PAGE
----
Today, we use RSA and similar systems in just about everything we do online. From digital signatures and secure payments for e-commerce, to keeping health records and corporate information safe. It’s hard to imagine the modern economy working without the possibility to create secure environments.

Politicians and national security officials think that it may be possible to have the best of both worlds: A secure environment for private transactions that includes a “backdoor” for government to use, presumably with a court order, to penetrate terrorist groups and criminal networks. Yet technology experts warn that the idea is not only naive, but dangerous.

The Unintended Consequences Of Backdoors

Randy Terbush, CTO of Lifeguard Health Networks and an expert in commercial and open source cryptography, points out that the current debate is not new, but dates back to the 1990’s, when the NSA urged technology companies to include Clipper Chips in their products. That effort failed, but the NSA did manage to negotiate a backdoor in the RSA algorithms.

Terbush believes that the US government’s insistence that U.S. companies use only authorized encryption solutions merely led to the development of open source encryption solutions beyond their reach. So law abiding companies were vulnerable, but international criminals and terrorists remained secure.

Further, he suggests that the current argument being made against encryption of civilian communications and computing devices simply leaves Americans more vulnerable to identity theft, and as has been demonstrated, is doomed to failure. Highly publicized attacks at major companies like Home Depot and J.P. Morgan underline the need for more vigilance, not less.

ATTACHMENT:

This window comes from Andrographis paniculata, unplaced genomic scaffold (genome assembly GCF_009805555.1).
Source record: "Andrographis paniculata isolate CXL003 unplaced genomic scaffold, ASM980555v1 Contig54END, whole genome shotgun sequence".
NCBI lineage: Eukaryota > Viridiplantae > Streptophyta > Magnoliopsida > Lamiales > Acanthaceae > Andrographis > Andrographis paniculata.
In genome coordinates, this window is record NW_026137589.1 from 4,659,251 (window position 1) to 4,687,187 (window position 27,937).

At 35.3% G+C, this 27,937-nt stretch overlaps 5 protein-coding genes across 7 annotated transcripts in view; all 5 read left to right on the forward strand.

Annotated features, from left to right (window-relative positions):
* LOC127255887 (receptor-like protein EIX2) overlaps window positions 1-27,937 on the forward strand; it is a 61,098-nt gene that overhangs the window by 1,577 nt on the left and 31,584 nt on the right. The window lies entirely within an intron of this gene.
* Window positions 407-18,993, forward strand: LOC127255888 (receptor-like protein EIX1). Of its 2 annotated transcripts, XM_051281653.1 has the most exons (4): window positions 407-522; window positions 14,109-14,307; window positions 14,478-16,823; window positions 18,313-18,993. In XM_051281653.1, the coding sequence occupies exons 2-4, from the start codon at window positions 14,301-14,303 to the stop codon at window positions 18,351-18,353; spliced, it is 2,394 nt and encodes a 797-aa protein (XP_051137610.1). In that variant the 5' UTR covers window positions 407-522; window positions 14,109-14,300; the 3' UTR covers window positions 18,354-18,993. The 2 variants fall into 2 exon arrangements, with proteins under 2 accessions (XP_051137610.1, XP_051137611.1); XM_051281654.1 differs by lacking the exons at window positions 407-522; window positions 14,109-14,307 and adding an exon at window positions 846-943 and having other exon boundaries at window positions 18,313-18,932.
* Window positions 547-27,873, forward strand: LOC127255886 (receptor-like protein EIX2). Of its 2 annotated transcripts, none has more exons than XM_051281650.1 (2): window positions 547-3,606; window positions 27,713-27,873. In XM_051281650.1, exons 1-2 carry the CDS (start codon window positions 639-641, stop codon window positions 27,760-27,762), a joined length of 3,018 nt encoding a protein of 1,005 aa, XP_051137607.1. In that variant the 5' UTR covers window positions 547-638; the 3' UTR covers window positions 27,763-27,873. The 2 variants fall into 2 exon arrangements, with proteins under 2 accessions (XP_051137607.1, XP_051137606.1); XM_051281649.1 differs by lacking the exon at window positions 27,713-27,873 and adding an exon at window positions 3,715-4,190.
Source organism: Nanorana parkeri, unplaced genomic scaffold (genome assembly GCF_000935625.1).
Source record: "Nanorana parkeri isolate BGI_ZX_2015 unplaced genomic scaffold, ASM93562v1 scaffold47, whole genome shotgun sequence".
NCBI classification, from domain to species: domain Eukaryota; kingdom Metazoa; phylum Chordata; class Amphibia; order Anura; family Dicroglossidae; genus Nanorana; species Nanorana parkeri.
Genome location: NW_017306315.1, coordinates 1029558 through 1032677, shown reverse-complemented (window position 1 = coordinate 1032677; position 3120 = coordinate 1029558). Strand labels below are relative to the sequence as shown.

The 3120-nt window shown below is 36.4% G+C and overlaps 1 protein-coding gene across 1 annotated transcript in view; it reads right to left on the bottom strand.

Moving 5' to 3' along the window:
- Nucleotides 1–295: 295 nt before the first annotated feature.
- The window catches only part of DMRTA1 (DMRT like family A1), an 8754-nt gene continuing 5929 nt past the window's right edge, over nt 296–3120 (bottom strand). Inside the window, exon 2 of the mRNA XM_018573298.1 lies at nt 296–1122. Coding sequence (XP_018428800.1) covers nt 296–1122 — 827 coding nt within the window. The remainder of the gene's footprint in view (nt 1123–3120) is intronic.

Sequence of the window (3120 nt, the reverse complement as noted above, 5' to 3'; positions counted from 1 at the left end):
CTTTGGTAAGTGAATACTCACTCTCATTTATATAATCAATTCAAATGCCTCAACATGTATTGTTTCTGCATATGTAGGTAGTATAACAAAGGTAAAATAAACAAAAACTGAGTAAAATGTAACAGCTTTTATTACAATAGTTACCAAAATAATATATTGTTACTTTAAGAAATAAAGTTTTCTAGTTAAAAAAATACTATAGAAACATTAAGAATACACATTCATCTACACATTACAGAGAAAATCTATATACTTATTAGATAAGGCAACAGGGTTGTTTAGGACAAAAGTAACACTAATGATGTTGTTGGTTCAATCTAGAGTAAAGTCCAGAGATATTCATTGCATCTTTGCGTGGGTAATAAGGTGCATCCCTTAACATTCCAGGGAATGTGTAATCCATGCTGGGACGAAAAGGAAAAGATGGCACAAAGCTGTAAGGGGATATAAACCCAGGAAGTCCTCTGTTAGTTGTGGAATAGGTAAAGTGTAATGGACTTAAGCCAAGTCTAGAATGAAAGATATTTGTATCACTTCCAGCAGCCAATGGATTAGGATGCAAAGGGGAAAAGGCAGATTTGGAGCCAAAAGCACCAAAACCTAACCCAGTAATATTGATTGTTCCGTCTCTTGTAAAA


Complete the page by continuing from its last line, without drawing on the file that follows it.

Finally, he argues that “you can’t regulate use of encryption technology that’s widely available.” Requiring US products to be less secure than those of other countries will only serve to undermine American industry, a fact also pointed to in the letter to President Obama from the tech companies.

Weakening Encryption Will Not Make US Safer

In the final analysis, it’s hard to see how weakening private security by mandating backdoors will make us any safer. Terrorists have a variety of ways to circumvent the US government’s ability to control data encryption. So the strategies being proposed by politicians and national security officials are more likely to affect law abiding citizens than our enemies.

What’s more, it’s unclear it will make the work of government officials any easier. Despite some erroneous reports, there is no evidence that the San Bernardino attackers used any special encryption protocols. The problem was that they hadn’t done anything significant enough to arouse suspicion.

And intelligence agencies still retain the ability to track movements, record keystrokes and listen to conversations through a variety of methods. Remember, in the case of Osama bin Laden, we were able to track him down even though he didn’t use any electronic communication at all. Even in a secure marketplace with strong encryption, we are far from powerless.

So the dilemma we face today is similar to the one that Winston Churchill had at the end of World War II. He chose to destroy his nation’s technology and British industry paid an enormous price. We should endeavor to choose more wisely.

– Greg